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Heads Up, Ralph

May 8, 2018

Road maintenance can be a sore subject for county commissions and the South Dakotans who live along our rural routes.

Our car has every high tech device that was known to the automotive engineers of 20 years ago. It’s a top-shelf 1997 Mercury Grand Marquis with digital everything, including door locks, which we’ve never trusted enough to actually use. There were lots of these on the road at one time — they were a favorite of the Golden Agers Who Drive Large Cars set, and you may have seen one in your rear view mirror with lights flashing because many police departments used them.

It’s easy to understand why the police liked them. In the event of a high-speed chase they would come out best in a collision with anything up to a cement truck, and you could easily fit three beefy prisoners in the back seat without scrunching. Which is important because an uncomfortable crook is an unruly crook.

Most of my automotive knowledge is decades out of date, so this probably isn’t a new feature, but our Merc is also equipped with a Vehicle Safety Shutdown system. This consists of a dingus that helps prevent fires by automatically cutting off the gas in case of an accident.

This shutdown is initiated whenever a sensor experiences a sudden, violent movement; it interprets this as a car crash and goes into panic mode.

“What the heck was that?” shouts the microscopic man in charge of the system as he picks himself off the floor. He’s been sitting at a desk with his feet up ever since the car was built, waiting for just this moment. “Shut off the gas! Call my wife! Tell her I’ll be late!”

Pardon my digression, please. Whenever I am confronted with a mysterious device my default explanation is always that there’s a little man inside making it work. Ask me sometime how a toaster makes toast.

Simply driving down a gravel road can also activate the VSS. I know this because Carolyn was driving home one evening, hit an epic bump and the car promptly expired. Nothing was obviously wrong — no smoke was pouring from the engine, no parts littered the road — but the car refused to start. She called a tow truck, and bless his heart, the driver had heard of the VSS. He popped the trunk, reset the system and Carolyn was back in business.

Living on a gravel road means living with a few certainties. Dust fills your lungs whenever the neighbor’s wild kid blows through the corner stop sign at 60 mph. Your car is always dirty, which at least hides the chipped paint. You will need to replace your car’s windshield at some point, or get used to looking at the world through long spaghetti cracks. You learn to approach every stop sign at a crawl lest the washboards set your bones to jumpin’ worse than an acute case of St. Vitus Dance.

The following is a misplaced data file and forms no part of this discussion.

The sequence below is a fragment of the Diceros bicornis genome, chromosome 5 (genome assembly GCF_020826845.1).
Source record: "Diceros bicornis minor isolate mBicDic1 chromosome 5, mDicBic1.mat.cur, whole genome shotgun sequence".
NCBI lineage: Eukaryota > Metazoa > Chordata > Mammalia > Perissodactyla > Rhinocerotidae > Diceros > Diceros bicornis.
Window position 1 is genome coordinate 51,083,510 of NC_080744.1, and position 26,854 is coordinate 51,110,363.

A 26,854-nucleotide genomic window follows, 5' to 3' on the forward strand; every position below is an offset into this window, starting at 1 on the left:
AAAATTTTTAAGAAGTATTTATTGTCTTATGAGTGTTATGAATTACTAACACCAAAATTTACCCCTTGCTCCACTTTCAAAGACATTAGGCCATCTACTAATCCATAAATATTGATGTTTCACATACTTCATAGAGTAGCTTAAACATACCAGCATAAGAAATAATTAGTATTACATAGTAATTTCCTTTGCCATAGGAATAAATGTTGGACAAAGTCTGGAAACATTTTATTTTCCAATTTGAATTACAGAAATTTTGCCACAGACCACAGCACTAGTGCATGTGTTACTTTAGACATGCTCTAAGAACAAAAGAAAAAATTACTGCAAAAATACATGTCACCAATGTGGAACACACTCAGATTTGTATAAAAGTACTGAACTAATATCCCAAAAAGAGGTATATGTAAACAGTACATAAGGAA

I had made my peace with all that, then the road up and committed autocide on our poor Merc, which had never hurt anybody. It did give our youngest daughter a backache because the leather upholstered, six-way power-adjustable driver’s seat swallows you like a beanbag chair, but otherwise it has been a well-behaved, dependable source of transportation. Knock on wood.

When I was a numbskull and thought I knew everything — last month — I would have used this incident as a launching pad for a tirade about the Yankton County road department. Like chronic grumblers everywhere, I’d have begun by loudly and profanely pontificating on a subject I know less than nothing about, in this case road maintenance. I’d soon move on to taxes, of course, citing the new courthouse carpet as evidence of a county commission that would rather waste taxpayer money on frivolities than take care of roads.

Then I’d get personal by pointing out that an oil road runs right by a certain big shot’s property. For my finale I would dump on the county road workers. I’d recall the time I saw a bunch of them loitering beside their equipment eating sandwiches RIGHT IN THE MIDDLE OF THE DAY! Disgusting!

These days I try to be more understanding of the difficulties faced by others. Take one small concern of the road department: the “gravel” on gravel roads. We spread a truckload of gravel on our driveway, and a year later it was gone. Where did it go? Did thieves strike? Did a glacier scour our place? What is it like, then, trying to keep a good gravel base on a hundred miles of road when NASCAR wannabes kick rocks into the ditch whenever they pass? I’m amazed there aren’t more giant potholes and epic washboards lying in wait for us all.

As I was pondering the case of our dead car and the road that killed it a thought occurred: Yankton is a small county. If it’s challenging to maintain roads here, what’s it like west of the Missouri, where the counties and reservations are much larger and have many more miles of dirt roads?

In the spirit of public service, I thought I would pass on a little wisdom. I pulled out my trusty highway map and looked for a town that only has gravel roads connecting it to the world, and I found Ralph, in Harding County. There were many other possibilities, but you’ve got to love a town named Ralph, don’t you? So here it is, Ralphites: if you’re ever driving down the road and your car dies …

Editor’s Note: This column is revised from the May/June 2016 issue of South Dakota Magazine. To order a copy or to subscribe, call (800) 456-5117.


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